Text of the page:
If you want to encourage more blooming in your Christmas Cactus, keep it cool after its blossoming period (50 degrees). Give them just a little moisture; no fertilizer. Next, move the plant to a warmer location in the house (55 f – 65 F). It’s time to begin a cycle of timed light and darkness. Give them 10 hours of light and 14 hours of darkness daily. When buds appear, move the plant again into a prime, warm location. The process takes about 6 weeks from start to flower, so plan accordingly if you want them for a special occasion.

Christmas Cactus Pruning and Maintenance

Pruning your Christmas Cactus encourages branching, but only after the flowering cycle is over. Clip carefully where two branches join (where the plant naturally breaks). Two more will appear in its place.

Because Christmas Cacti grow rapidly, pruning keeps them shapelier and healthier in that you don’t have old, dead stems hiding in the greenery. Cut back your indoor plant every few years so it looks fresh. Never prune or trim more than one-third of your plant’s foliage at a time. That’s plenty for size reduction. More risks bloom prevention.

Deadhead a Christmas Cactus? Removing spent blossoms will encourage more flower production and potentially prolong its blooming season.

Christmas Cactus Blooming and Resting Periods

Christmas Cactus Blooming and Resting Periods

If you watch the earth’s cycle, it rapidly becomes obvious that some plants need nap times. The Christmas Cactus is among them. You can achieve this by keeping your plant in a room where lights remain off all night long (for at least 14 hours) until the flowers appear. Then you can turn on the lights at night.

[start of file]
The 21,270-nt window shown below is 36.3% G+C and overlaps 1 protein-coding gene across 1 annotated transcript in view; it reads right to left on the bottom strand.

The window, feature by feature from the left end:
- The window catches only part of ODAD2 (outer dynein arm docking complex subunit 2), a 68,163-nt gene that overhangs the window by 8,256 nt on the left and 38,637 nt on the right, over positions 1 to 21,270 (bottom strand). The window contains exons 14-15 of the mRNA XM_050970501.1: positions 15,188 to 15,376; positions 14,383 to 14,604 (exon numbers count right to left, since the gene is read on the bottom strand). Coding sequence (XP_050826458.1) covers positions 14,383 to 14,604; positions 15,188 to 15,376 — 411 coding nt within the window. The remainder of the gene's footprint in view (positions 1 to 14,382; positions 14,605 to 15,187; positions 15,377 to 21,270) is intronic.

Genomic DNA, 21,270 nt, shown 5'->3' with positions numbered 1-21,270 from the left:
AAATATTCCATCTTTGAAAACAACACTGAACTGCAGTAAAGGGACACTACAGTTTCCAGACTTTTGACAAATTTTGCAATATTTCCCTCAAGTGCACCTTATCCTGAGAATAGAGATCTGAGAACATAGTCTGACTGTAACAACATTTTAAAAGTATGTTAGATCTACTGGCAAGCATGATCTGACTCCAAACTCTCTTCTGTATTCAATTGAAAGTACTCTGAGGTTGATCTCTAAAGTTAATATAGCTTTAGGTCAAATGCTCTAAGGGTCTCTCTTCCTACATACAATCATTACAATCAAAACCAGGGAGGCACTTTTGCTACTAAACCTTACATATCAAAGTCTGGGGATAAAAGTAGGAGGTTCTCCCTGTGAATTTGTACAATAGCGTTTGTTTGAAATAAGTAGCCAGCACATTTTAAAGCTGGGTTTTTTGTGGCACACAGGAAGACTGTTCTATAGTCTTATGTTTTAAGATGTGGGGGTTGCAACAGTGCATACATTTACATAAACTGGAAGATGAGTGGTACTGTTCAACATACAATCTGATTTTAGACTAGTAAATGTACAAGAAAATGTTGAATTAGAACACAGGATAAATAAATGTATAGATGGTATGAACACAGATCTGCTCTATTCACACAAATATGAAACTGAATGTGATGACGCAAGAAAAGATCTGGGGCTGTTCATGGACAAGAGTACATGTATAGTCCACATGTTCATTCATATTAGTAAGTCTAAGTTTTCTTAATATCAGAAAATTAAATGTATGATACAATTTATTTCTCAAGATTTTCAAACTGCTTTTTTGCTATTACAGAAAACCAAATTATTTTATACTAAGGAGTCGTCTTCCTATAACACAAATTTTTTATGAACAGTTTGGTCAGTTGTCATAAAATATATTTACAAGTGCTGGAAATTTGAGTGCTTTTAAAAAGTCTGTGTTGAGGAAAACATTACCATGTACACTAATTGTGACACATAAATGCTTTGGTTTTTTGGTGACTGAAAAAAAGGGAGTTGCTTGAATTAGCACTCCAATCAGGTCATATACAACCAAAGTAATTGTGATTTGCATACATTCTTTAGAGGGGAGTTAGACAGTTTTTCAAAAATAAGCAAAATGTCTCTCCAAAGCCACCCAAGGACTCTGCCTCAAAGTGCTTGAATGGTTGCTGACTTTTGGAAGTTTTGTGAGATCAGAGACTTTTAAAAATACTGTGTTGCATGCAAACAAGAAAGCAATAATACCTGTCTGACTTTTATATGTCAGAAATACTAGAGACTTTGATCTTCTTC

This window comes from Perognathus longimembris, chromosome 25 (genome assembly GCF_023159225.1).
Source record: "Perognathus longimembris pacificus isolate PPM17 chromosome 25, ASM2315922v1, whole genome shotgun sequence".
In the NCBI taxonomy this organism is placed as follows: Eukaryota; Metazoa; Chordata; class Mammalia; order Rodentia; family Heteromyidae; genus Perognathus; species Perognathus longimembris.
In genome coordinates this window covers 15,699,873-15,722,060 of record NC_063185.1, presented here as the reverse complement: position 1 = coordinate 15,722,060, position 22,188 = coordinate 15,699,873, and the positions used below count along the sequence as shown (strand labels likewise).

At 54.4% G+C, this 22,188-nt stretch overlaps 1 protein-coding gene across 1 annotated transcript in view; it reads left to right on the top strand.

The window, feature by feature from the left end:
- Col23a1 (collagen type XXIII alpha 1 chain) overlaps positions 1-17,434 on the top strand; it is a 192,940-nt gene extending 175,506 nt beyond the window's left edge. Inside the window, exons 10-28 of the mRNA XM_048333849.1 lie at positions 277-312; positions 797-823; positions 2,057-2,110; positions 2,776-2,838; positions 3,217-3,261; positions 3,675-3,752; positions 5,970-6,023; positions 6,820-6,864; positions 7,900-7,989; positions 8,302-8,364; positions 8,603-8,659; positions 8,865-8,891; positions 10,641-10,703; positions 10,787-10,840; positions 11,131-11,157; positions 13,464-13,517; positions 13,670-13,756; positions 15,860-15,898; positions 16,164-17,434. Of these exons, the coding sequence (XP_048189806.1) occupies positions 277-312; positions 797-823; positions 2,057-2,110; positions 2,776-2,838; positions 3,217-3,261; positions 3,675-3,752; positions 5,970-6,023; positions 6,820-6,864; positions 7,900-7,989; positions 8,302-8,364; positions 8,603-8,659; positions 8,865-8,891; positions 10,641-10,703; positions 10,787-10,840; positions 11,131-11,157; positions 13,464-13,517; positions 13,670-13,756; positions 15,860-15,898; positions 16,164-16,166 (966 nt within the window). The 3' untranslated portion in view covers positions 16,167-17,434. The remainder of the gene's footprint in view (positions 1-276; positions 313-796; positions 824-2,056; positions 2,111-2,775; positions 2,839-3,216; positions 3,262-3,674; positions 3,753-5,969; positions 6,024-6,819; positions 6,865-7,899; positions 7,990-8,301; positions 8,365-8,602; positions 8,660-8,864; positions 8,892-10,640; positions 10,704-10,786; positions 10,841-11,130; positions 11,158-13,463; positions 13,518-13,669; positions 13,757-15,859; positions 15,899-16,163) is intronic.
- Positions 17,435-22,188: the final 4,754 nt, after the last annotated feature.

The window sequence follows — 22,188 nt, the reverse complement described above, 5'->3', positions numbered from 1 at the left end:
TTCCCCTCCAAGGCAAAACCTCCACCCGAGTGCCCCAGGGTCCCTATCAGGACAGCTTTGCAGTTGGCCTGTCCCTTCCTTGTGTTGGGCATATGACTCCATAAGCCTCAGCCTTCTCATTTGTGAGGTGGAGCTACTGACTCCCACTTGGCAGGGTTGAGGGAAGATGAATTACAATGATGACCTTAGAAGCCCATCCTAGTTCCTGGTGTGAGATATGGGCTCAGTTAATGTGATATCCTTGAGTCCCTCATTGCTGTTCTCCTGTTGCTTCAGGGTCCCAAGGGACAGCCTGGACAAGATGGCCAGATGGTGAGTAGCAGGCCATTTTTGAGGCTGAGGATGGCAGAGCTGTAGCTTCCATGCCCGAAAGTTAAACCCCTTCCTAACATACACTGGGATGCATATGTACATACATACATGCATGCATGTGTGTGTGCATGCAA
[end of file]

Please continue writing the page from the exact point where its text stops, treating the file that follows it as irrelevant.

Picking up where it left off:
Please Don’t Move Me You see flower buds forming nicely on your Christmas Cactus’s stems. It’s natural to become excited. But out of nowhere, it seems there’s no progress. It’s as if your plant is on strike. This is called bud blast. The major culprit behind the bud blast is you moving the plant AT ALL. No, not even the pot for dusting. When buds form, take care to leave the plant in place.

Common Pests & Plant Diseases

There are certain pests that just love the taste of cacti, including spider mites, scale, and mealybugs. Mealybugs are common among indoor plants. Over time, they turn into cottony masses. Pick them off with tweezers or use an insecticide for bad infestations.

Spider mites are tiny but leave behind telltale webbing. Use an insecticidal soap spray.
Gnats are itty-bitty. Wet soil is their favorite housing spot. When the infestation becomes large, you’ll start losing leaves in your Christmas Cactus. Use insecticidal soap, and put it into a clean pot with fresh soil.

If you start seeing damp, black lesions starting at the bottom of your plant and moving upward, you have soft rot. Sadly, the best thing is destroying infected plants. To avoid this in the future, water appropriately at the base of the plant.

Foliage turning gray-green, accompanied by plant wilt, is a fungus issue that can lead to plant collapse. Good drainage is the best way to avoid this problem.

Christmas Cactus Use in Feng Shui?